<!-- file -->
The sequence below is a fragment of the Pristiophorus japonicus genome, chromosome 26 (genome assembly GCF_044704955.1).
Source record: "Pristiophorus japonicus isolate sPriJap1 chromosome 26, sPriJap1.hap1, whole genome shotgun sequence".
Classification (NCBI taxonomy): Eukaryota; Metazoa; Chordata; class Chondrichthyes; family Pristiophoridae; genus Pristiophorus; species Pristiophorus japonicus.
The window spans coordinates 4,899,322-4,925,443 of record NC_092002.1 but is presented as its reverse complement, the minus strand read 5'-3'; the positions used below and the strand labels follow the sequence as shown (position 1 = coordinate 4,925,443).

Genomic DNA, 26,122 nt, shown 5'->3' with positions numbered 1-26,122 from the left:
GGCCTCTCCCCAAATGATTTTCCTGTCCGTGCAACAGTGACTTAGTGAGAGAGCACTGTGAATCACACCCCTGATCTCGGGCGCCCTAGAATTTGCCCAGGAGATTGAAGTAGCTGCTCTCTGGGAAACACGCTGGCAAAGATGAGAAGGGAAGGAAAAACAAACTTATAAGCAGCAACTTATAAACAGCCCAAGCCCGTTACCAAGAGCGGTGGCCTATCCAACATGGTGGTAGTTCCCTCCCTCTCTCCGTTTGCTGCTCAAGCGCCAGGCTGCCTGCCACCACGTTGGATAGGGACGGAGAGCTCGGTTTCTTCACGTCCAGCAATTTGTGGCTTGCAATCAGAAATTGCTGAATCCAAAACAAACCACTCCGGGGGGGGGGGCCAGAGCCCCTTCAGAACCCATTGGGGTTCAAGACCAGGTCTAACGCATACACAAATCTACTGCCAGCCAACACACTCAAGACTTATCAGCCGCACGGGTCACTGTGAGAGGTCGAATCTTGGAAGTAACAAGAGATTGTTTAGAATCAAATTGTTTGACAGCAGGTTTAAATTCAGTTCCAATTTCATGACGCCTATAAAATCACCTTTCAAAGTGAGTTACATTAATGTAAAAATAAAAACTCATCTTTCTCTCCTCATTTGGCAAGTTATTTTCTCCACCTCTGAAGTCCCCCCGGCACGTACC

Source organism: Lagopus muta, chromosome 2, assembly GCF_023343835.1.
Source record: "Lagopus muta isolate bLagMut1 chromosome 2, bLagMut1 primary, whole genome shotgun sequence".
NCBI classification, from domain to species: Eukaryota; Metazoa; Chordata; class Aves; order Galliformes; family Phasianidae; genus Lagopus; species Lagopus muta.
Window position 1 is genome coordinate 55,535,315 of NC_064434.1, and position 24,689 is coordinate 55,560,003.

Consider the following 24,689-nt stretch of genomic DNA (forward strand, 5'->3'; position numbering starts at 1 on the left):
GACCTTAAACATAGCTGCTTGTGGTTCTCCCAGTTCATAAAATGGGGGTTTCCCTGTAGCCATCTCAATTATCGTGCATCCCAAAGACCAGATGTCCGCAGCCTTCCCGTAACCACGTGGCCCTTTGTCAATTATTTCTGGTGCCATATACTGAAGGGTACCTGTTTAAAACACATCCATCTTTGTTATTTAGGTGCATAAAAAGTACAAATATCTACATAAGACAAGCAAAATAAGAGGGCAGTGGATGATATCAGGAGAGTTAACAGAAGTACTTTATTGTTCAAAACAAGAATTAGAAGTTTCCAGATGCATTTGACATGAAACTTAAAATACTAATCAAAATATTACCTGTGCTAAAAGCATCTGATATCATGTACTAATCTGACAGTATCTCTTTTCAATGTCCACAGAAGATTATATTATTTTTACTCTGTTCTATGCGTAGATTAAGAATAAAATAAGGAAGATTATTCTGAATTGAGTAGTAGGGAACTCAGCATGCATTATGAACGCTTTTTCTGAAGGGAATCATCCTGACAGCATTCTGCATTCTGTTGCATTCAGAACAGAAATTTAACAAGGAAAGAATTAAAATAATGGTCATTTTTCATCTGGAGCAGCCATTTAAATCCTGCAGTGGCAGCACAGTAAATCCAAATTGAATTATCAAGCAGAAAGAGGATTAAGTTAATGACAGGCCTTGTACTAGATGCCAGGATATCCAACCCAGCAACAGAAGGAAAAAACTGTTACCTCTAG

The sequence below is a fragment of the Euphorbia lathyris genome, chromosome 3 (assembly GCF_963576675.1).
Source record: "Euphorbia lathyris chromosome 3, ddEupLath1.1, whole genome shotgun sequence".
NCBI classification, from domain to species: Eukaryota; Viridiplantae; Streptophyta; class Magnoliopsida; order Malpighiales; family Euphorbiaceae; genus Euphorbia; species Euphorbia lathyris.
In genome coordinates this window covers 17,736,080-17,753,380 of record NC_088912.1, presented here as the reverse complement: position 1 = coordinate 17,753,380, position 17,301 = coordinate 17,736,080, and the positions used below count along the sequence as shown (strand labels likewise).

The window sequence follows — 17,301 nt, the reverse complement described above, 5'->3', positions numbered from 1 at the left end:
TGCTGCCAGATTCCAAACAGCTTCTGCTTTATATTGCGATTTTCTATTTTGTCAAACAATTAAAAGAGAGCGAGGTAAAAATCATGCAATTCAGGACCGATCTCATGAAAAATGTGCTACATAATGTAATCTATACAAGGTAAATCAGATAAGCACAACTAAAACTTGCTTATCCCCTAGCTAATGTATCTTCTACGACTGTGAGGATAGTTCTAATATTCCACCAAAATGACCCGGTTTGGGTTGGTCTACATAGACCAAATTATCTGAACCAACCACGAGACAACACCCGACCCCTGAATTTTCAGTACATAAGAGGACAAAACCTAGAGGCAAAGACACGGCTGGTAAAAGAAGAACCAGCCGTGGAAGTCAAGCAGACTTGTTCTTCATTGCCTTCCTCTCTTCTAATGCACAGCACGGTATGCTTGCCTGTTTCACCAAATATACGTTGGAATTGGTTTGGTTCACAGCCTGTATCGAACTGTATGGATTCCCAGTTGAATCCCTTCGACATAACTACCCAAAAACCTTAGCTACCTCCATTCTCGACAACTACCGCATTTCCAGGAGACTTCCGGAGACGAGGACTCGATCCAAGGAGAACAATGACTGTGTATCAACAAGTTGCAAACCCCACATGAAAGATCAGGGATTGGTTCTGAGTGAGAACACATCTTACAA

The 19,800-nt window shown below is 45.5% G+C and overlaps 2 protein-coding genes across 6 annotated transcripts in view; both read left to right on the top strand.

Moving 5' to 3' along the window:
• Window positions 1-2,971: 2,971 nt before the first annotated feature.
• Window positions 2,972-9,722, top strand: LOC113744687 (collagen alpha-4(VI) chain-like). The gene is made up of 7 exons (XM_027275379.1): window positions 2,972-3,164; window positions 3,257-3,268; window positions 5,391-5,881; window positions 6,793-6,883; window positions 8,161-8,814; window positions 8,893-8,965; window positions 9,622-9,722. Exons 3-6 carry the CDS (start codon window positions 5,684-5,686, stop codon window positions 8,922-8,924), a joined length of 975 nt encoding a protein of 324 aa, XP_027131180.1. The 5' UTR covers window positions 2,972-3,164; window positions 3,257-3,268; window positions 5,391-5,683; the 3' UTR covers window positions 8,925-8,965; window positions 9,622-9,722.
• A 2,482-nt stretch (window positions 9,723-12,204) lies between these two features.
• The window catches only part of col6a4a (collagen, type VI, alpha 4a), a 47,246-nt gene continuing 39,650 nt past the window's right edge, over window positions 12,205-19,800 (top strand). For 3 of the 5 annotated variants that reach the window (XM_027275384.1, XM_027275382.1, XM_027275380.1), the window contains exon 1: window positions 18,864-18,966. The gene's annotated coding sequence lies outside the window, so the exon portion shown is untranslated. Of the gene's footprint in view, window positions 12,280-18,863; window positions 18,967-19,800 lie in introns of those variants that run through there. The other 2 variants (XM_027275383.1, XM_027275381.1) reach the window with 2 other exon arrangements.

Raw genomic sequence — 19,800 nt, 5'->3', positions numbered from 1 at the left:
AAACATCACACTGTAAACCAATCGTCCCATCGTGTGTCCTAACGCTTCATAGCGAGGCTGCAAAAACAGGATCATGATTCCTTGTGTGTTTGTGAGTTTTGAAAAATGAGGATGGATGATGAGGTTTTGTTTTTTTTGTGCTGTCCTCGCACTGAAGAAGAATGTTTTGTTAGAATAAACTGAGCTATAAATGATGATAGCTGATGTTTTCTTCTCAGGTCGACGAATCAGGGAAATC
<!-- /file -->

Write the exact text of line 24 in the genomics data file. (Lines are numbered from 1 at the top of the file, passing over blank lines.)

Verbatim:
• The window catches only part of col6a4a (collagen, type VI, alpha 4a), a 47,246-nt gene continuing 39,650 nt past the window's right edge, over window positions 12,205-19,800 (top strand). For 3 of the 5 annotated variants that reach the window (XM_027275384.1, XM_027275382.1, XM_027275380.1), the window contains exon 1: window positions 18,864-18,966. The gene's annotated coding sequence lies outside the window, so the exon portion shown is untranslated. Of the gene's footprint in view, window positions 12,280-18,863; window positions 18,967-19,800 lie in introns of those variants that run through there. The other 2 variants (XM_027275383.1, XM_027275381.1) reach the window with 2 other exon arrangements.